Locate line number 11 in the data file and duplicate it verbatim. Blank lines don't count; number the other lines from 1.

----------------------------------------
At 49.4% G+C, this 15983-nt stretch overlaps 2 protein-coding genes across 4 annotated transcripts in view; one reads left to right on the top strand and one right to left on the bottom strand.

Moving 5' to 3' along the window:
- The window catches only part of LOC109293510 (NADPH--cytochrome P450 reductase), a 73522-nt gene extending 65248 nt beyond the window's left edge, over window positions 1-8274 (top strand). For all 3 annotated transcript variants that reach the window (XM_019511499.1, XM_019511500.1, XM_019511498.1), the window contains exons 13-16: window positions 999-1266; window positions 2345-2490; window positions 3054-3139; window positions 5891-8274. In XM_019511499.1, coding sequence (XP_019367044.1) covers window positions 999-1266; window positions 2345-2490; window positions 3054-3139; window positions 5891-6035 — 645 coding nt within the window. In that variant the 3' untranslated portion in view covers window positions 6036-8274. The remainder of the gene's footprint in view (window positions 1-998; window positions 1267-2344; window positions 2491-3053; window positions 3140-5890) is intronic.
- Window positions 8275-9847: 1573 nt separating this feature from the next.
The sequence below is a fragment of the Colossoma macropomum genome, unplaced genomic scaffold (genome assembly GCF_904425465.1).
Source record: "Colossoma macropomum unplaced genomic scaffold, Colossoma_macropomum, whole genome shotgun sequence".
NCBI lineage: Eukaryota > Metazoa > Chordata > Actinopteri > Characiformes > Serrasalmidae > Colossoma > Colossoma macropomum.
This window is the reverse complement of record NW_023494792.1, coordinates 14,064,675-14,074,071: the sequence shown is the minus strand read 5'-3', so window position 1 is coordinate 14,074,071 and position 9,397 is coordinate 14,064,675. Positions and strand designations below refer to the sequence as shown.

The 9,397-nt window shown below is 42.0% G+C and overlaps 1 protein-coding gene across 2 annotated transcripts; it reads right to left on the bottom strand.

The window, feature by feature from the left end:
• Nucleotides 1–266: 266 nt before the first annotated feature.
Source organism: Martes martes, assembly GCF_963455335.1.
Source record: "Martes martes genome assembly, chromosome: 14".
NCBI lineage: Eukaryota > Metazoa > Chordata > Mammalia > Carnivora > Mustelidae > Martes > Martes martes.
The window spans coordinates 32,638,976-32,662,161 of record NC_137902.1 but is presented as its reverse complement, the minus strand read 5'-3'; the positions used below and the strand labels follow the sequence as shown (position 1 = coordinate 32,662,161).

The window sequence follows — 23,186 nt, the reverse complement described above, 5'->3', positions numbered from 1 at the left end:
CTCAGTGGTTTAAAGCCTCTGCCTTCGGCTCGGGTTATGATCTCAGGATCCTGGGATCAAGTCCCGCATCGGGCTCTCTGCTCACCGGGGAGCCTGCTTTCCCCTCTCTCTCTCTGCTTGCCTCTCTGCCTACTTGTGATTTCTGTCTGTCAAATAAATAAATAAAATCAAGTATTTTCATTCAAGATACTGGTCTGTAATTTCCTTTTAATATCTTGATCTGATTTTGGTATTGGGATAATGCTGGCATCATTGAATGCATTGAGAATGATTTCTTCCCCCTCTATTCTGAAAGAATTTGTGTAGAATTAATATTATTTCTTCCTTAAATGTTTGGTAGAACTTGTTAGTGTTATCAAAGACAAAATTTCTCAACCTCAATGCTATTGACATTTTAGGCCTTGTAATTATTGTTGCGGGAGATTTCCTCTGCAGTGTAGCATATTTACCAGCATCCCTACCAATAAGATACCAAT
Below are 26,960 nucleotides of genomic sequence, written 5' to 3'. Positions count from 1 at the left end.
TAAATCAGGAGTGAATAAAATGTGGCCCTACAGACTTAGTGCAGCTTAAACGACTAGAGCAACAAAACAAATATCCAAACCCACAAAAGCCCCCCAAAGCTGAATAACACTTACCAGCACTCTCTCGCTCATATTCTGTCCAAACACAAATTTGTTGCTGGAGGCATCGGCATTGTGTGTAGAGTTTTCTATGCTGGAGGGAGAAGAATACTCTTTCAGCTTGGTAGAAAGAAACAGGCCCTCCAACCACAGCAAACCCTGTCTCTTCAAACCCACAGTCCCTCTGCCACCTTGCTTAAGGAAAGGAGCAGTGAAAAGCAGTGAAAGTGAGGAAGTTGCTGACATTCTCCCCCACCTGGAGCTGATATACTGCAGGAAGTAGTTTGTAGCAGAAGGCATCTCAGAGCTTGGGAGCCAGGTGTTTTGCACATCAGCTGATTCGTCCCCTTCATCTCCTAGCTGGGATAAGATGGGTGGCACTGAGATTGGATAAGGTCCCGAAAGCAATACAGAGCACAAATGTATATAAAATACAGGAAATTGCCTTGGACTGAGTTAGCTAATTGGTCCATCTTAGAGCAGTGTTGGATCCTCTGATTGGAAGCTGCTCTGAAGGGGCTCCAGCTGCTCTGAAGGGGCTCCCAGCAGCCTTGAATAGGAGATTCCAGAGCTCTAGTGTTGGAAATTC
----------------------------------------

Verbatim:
• Nucleotides 1–266: 266 nt before the first annotated feature.